Agency: DEP
Comment:
COMMENT #3 (of several) Objections/Thoughts regarding the 10 FOOT SHORELINE BOAT EXCLUSION 3. SELF-DEFEATING OPPOSITE IMPACT OF DEP’S STATED GOAL OF REDUCING USER CONFLICTS. Asking upwards of one third to one half of all boat owners at each site to vacate their cherished water’s edge boat spots will likely ignite conflicts between users as they jockey for new positions in areas where the pickings are slim to none. Call it Armageddon in the Woods, Darwinian Struggle for Spot Survival, Tin Can Chaos, or just A Real Bad Idea, implementing this rule change would likely lead to a great deal of USER ON USER CONFLICT. Its been my observation that not all members of the rowboat fishing fraternity are good at taking into consideration the needs of their neighbors when positioning their boats. Ahem. Spot-getting has already felt “challenging” and “competitive” at EOH spots, to put it politely. Unleash a requirement to relocate 40% of all boats, back it up with a threat of boat seizure, and you’ve got a formula for disaster. As someone at the hearing put it, “if you WANTED to create the maximum amount of CHAOS at the sites, you couldn’t come up with a better way to do it”. Result? My guess: lots of complaint calls to DEP staff who will be overwhelmed by fielding angry calls and complaints and asking for interventions, DEP field staff making enforcement decisions about removals and doing lots and lots of removals, dealing with angry users coming to reclaim their boats at DEP office grounds, and in the woods, who knows, maybe blocked paths or even vandalism or open confrontation - I would hope not but I've heard stories, its apparently happened under calmer circumstances. Not to mention calls to the police, DEP administrative offices, etc. Just guessing.... :) In other words, Fishing Nirvana turned into Boat Spot Meltdown. Reduced User Conflicts?
Agency: DEP
Comment:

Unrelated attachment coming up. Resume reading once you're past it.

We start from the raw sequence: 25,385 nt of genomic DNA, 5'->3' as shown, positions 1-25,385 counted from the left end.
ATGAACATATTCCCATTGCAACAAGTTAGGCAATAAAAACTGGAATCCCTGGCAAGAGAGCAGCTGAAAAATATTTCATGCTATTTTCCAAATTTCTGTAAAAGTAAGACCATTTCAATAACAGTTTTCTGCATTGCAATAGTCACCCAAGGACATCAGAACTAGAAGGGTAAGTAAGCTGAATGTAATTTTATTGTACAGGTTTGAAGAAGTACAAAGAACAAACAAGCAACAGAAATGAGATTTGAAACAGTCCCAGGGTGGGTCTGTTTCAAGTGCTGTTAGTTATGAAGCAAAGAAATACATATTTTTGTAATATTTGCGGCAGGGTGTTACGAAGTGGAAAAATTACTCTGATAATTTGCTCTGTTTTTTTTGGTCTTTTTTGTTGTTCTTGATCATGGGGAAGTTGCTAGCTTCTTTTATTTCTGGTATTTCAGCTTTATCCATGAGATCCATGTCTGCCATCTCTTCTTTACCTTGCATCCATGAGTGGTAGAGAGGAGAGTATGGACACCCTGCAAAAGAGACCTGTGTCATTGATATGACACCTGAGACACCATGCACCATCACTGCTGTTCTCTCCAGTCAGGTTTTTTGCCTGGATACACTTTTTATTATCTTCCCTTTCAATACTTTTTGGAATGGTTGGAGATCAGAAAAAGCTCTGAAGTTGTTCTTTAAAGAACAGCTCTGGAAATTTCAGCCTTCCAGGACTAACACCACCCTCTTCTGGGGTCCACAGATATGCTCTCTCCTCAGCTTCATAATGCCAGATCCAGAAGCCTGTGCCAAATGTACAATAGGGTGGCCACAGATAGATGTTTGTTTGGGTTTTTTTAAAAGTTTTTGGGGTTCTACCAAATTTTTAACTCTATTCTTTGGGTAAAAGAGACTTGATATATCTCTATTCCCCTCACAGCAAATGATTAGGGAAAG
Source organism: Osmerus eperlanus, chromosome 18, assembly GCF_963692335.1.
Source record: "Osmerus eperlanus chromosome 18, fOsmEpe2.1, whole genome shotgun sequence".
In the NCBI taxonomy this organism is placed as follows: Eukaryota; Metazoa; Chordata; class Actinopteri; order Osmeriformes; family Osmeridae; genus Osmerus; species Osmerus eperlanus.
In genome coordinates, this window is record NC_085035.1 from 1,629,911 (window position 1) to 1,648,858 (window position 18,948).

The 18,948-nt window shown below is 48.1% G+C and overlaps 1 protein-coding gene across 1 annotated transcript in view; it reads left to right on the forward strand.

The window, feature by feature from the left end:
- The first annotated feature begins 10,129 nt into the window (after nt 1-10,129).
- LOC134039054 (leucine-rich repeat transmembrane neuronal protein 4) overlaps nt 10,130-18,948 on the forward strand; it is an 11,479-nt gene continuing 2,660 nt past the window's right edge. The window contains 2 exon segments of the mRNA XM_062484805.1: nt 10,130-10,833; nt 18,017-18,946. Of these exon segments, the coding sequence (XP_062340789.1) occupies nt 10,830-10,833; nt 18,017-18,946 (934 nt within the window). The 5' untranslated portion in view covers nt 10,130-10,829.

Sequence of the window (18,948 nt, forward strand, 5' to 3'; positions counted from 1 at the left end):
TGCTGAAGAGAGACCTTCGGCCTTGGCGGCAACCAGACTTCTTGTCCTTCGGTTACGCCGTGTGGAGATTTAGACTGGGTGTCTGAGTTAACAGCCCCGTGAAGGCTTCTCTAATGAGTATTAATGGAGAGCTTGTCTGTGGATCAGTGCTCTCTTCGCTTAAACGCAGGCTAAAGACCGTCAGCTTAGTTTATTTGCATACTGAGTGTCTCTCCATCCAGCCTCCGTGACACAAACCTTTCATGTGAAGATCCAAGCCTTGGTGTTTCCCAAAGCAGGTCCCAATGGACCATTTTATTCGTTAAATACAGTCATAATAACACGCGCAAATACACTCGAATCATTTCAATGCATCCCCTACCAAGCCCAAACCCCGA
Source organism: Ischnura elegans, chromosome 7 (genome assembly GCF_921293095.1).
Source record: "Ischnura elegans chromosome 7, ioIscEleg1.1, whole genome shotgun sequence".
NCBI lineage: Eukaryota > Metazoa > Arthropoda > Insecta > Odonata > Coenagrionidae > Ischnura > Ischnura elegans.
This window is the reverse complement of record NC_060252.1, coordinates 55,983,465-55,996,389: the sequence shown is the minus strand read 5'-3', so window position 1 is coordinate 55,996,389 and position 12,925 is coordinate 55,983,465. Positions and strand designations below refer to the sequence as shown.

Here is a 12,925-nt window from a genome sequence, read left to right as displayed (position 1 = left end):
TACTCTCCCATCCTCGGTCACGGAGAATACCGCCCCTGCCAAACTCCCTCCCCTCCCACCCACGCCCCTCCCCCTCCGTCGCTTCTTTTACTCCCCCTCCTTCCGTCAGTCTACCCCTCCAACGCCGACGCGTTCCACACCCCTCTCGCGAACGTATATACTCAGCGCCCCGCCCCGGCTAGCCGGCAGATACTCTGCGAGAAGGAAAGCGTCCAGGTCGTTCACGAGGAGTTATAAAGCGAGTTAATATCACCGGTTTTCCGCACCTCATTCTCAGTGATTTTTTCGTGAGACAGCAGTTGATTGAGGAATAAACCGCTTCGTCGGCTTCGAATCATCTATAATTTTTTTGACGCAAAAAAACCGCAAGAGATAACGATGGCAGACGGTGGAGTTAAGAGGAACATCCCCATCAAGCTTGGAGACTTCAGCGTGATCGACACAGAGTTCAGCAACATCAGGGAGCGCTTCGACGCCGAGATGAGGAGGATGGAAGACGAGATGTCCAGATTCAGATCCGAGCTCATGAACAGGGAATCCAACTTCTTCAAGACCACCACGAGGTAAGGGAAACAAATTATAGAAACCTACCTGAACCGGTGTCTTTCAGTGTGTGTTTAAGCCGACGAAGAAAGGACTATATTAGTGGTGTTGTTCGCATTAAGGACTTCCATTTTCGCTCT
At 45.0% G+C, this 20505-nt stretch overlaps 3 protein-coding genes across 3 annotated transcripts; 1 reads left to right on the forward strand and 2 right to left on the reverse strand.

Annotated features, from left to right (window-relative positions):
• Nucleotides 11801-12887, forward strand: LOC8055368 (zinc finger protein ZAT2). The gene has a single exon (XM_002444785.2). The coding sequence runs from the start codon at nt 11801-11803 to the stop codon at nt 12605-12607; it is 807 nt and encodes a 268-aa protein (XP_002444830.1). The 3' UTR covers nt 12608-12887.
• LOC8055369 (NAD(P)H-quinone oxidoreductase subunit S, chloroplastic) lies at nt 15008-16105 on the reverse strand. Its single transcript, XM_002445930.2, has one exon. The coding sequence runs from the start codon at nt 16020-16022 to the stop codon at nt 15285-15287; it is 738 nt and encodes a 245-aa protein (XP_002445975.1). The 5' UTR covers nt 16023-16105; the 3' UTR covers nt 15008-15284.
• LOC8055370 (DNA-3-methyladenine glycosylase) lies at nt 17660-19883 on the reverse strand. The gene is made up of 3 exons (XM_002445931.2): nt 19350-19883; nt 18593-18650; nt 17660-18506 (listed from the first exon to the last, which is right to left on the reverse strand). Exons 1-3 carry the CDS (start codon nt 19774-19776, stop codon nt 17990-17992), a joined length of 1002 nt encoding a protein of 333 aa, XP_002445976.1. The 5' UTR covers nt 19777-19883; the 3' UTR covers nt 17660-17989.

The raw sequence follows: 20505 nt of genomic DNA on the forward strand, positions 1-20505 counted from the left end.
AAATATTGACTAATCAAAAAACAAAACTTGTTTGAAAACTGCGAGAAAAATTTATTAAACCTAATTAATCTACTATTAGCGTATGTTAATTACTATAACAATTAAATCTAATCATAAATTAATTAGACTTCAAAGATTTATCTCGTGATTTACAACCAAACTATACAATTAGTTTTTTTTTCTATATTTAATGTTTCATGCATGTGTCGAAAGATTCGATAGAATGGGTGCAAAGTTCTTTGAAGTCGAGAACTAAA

COMMENT #2 (see below for prior) OBJECTIONS/Thoughts regarding 10 Foot Buffer Zone proposal 2. FALSE BUFFER PROTECTION ASSUMPTION BY DEP? REMOVAL OF WATER’S EDGE BOATS COULD BE WORSE FOR THE SHORELINE, NOT BETTER? It strikes me that HAVING BOATS ALL ALONG THE SHORELINE MAY PREVENT DAMAGE TO THE SHORELINE by keeping people from tromping over long stretches of the shoreline edge, de facto protecting it, because the boats and the trees at water’s edge are in the way, serving as a kind of barricade. I imagine the DEP assumption is that boat launching from all along the water’s edge (within the boat site) is bad for the shoreline. Well please consider this: we all agree that many boats are rarely used, so ironically, rarely used boats left in place at the water’s edge are de facto functioning like a sort of blockade protecting the shoreline under and adjacent to them from being walked on. Conversely, if DEP moves all boats back 10 feet, there may be two unintended consequences that would paradoxically work against the goal of protecting the shoreline: 2(a) people would then be free to walk all along the water’s edge, up and down the shoreline, REPEATEDLY STEPPING ON AND DEGRADING THE EDGE OF THE EMBANKMENT EACH TIME they did so, stepping into and out of the water, wading, shore fishing, etc. -- potentially doing more harm than occurred when boat owner’s in many instances ONLY VERY RARELY launched their boats. As it stands now, you can’t walk along most of the water’s edge because it’s totally abutted by rowboats, protecting the bank’s edge! 2(b) Due to the limited (or absent) availability of “boat launch OPENINGS/LANES at water’s edge” that I have witnessed at many EOH sites, if under this proposal all boats were removed from the shoreline, boat launchers would be free to choose any spot along the length of the shoreline to enter. E.g., someone launching his boat far from an open launching lane would be tempted to “take the shortest distance to the water” and just “crash forward” rather than drag his boat 50 feet horizontally along the shoreline to an open launch lane. If many active boat users did this over time, randomly varying in where they launched, MUCH MORE OF THE ENTIRE LENGTH OF THE SHORELINE could be exposed to degradation, and could end up being “more beaten up” by the impact of just a small set of very active users, than would ever have occurred under current circumstances. In effect, removal of all boats from water’s edge renders the entire waterfront a “wide open launch zone” and potentially much more of the waterfront could end up degraded by active boat launching activity than occurs currently with many boats rarely being used (a separate problem). Ironic, but possibly true – rarely used boats at water’s edge, intended for regular use but actually used infrequently, might be a better protection of the shoreline zone than clearing the area of all boats.